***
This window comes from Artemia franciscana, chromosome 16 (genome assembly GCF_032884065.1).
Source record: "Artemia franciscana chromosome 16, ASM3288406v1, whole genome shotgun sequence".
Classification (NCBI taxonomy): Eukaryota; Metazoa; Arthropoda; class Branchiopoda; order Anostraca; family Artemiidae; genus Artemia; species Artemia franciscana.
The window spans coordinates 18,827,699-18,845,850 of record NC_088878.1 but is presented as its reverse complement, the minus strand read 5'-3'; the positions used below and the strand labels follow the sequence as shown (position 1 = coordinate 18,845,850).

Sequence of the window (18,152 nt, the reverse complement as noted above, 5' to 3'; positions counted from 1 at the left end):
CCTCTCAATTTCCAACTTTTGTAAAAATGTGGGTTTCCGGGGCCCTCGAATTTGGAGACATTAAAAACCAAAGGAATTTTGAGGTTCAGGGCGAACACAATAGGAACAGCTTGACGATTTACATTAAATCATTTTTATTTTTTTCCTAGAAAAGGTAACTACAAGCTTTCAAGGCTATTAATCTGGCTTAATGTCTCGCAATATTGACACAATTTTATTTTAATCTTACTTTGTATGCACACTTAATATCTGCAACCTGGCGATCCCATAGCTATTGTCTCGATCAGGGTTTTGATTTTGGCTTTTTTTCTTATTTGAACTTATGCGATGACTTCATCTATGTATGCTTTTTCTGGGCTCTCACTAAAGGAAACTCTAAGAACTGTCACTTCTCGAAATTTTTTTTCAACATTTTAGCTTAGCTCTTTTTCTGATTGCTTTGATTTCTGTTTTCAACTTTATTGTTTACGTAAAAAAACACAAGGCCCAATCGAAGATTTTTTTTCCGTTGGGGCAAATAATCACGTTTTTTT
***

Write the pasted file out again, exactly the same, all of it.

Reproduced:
This window comes from Artemia franciscana, chromosome 16 (genome assembly GCF_032884065.1).
Source record: "Artemia franciscana chromosome 16, ASM3288406v1, whole genome shotgun sequence".
Classification (NCBI taxonomy): Eukaryota; Metazoa; Arthropoda; class Branchiopoda; order Anostraca; family Artemiidae; genus Artemia; species Artemia franciscana.
The window spans coordinates 18,827,699-18,845,850 of record NC_088878.1 but is presented as its reverse complement, the minus strand read 5'-3'; the positions used below and the strand labels follow the sequence as shown (position 1 = coordinate 18,845,850).

Sequence of the window (18,152 nt, the reverse complement as noted above, 5' to 3'; positions counted from 1 at the left end):
CCTCTCAATTTCCAACTTTTGTAAAAATGTGGGTTTCCGGGGCCCTCGAATTTGGAGACATTAAAAACCAAAGGAATTTTGAGGTTCAGGGCGAACACAATAGGAACAGCTTGACGATTTACATTAAATCATTTTTATTTTTTTCCTAGAAAAGGTAACTACAAGCTTTCAAGGCTATTAATCTGGCTTAATGTCTCGCAATATTGACACAATTTTATTTTAATCTTACTTTGTATGCACACTTAATATCTGCAACCTGGCGATCCCATAGCTATTGTCTCGATCAGGGTTTTGATTTTGGCTTTTTTTCTTATTTGAACTTATGCGATGACTTCATCTATGTATGCTTTTTCTGGGCTCTCACTAAAGGAAACTCTAAGAACTGTCACTTCTCGAAATTTTTTTTCAACATTTTAGCTTAGCTCTTTTTCTGATTGCTTTGATTTCTGTTTTCAACTTTATTGTTTACGTAAAAAAACACAAGGCCCAATCGAAGATTTTTTTTCCGTTGGGGCAAATAATCACGTTTTTTT